They are everywhere. Been interesting to follow their interactions with regulators. Wondering the opinion on form factor (scooter v. bike) for intra-city travel?Personally, feels like bigger picture they’ll just be “mobility” companies where the mode of transportation provided by the service provider will depend on distance x preference. Who that service provider will be might be a more interesting question…

  7. kenberger

    Helmet required by law. And they don’t store with the Bird. So no spontaneous rides, you have to buy and bring one. And then you’re stuck shlepping the helmet between rides.

    1. jason wright

      Same for bicycles?

      1. kenberger

        Hell no. Nor in NYC, nor here in Germany either. I can just jump on any bike share without prep. Or do scooter share, with stored helmet under the seat.Especially if you’re just going 1 way and later cabbing back (on an almost always chilly LA night), this a non-trivial practical consideration.

    2. LE

      Who wants to use a helmet that other people use.Doesn’t look like a very big stick for violating though:…Kind of funny given the totality of risk here given where you are riding these per my other comment.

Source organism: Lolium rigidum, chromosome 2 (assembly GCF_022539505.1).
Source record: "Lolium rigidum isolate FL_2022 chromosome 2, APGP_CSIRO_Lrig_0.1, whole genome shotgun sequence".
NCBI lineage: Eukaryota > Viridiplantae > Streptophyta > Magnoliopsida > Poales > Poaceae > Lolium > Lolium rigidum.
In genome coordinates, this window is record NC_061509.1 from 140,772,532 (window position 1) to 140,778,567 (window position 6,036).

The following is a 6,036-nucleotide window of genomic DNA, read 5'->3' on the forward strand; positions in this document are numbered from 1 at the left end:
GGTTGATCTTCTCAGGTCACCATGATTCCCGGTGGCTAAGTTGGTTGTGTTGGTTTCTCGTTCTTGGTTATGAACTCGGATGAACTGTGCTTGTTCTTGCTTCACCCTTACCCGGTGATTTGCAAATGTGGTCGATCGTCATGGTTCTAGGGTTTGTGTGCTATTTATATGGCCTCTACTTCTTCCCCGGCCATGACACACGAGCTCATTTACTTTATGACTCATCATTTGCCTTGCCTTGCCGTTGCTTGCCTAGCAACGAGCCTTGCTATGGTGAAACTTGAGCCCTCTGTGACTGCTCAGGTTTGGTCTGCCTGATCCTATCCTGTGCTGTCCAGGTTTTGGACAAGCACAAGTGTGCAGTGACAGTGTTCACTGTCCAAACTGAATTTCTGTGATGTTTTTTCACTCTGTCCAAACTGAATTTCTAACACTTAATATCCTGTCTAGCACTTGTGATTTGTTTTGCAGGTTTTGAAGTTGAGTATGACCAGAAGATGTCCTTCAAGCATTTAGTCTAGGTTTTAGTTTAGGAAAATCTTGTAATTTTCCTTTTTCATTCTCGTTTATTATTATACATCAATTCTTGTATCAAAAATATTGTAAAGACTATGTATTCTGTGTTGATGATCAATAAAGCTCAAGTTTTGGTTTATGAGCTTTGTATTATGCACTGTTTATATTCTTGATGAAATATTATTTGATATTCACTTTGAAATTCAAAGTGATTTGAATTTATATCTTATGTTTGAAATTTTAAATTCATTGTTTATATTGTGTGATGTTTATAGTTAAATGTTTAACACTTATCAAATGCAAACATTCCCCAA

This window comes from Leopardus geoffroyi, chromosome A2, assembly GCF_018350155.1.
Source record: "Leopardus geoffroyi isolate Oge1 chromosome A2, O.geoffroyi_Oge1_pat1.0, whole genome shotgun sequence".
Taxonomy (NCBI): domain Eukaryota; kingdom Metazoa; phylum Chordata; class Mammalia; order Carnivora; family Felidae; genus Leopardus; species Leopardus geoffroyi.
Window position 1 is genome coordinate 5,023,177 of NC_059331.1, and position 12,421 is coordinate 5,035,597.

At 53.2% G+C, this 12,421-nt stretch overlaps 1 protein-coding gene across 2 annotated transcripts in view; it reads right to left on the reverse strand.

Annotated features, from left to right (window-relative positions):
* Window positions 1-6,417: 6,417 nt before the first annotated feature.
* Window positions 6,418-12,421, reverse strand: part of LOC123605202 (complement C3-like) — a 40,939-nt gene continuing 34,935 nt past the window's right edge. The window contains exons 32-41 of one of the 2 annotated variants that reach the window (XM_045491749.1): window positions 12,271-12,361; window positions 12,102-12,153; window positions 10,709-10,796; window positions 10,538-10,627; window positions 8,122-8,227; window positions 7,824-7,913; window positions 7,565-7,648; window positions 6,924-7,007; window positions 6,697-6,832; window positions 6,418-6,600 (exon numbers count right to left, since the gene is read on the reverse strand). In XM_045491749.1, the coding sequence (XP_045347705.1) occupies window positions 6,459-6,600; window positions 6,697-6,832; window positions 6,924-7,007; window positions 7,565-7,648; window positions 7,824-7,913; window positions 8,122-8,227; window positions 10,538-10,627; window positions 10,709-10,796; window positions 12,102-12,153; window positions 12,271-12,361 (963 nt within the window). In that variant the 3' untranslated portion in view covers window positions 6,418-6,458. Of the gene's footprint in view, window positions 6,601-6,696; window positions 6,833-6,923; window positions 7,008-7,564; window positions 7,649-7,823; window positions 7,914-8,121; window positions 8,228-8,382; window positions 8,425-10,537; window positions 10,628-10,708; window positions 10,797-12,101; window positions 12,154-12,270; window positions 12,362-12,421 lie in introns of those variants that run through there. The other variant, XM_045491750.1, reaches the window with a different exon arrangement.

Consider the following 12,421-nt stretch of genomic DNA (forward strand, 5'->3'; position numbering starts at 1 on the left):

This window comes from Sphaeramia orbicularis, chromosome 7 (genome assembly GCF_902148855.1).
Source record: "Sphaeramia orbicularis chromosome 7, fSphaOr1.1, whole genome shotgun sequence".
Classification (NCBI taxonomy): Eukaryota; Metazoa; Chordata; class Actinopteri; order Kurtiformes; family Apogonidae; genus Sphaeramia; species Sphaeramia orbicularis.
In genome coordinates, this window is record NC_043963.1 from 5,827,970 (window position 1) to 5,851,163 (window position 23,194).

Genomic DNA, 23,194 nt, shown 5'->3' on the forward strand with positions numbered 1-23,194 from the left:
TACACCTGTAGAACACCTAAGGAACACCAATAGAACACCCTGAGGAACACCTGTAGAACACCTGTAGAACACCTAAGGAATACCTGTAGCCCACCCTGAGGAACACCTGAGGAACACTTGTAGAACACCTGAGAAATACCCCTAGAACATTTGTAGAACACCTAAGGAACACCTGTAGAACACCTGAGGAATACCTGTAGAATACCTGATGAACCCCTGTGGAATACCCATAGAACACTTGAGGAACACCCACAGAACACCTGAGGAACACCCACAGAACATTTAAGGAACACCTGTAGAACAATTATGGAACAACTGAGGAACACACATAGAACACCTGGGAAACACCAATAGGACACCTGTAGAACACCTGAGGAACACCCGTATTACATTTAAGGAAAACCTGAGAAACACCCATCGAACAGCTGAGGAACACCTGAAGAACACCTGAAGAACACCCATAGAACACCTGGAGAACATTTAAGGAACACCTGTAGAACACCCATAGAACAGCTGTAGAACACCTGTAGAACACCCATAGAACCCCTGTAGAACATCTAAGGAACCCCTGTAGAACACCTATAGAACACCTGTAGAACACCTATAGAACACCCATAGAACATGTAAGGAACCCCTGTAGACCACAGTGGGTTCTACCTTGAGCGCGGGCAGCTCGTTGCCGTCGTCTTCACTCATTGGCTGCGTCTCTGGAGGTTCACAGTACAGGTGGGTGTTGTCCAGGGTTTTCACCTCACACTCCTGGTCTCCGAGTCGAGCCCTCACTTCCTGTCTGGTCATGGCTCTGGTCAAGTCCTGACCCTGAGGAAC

1. kenberger

        The used helmet thing is no big deal if the company keeps things new and clean, and provides helmet liners, as any decent one (in SF and Berlin, for example) does.

        1. James Taylor

          Helmets are provided by bird free of charge to riders

          1. kenberger

            But not via the vehicle, unless you know otherwise. A quick website read suggests one has to obtain them some other way, and keep them. So sounds like this point is moot… Ok fine other than changing my word “buy” to “get”.

    3. Susan Rubinsky

      new helmet innovations will come. Here’s one from Sweden — it hangs around your neck like a scarf but blows up like an airbag on impact —

      1. kenberger

        Yes, great point, (although I’m only talking about the situation today.)I demoed an around-the-neck airbag thing from Dainese around 2010… but was too chicken to actually go through a staged motorcycle crash 🙂

      2. David Clarke

        Been using one of these for a year. Very portable in a small briefcase for urban bike rental. I’m religious about not taking a bike without it (too ironic to die of a head injury on the one occasion you don’t wear it). A buddy had one deploy in an accident and it seemed to work. Of course one is always reminded of Jerry Seinfeld’s line (approximately): ‘The helmet: designed to protect a brain that is functioning so poorly that it is permitting its owner to participate in the activity that requires a helmet…’

        1. Susan Rubinsky


      1. SID


    4. daryn

      We used to have station-based bikeshare in Seattle, with a helmet dispenser at each station because of our helmet law. That failed, and now we have dockless bikes and e-bikes (scooters coming soon). Helmet law still exists, but barely enforced. Definitely an issue for safety and liability (and I’m guilty of going helmet-free for quick crosstown jaunts)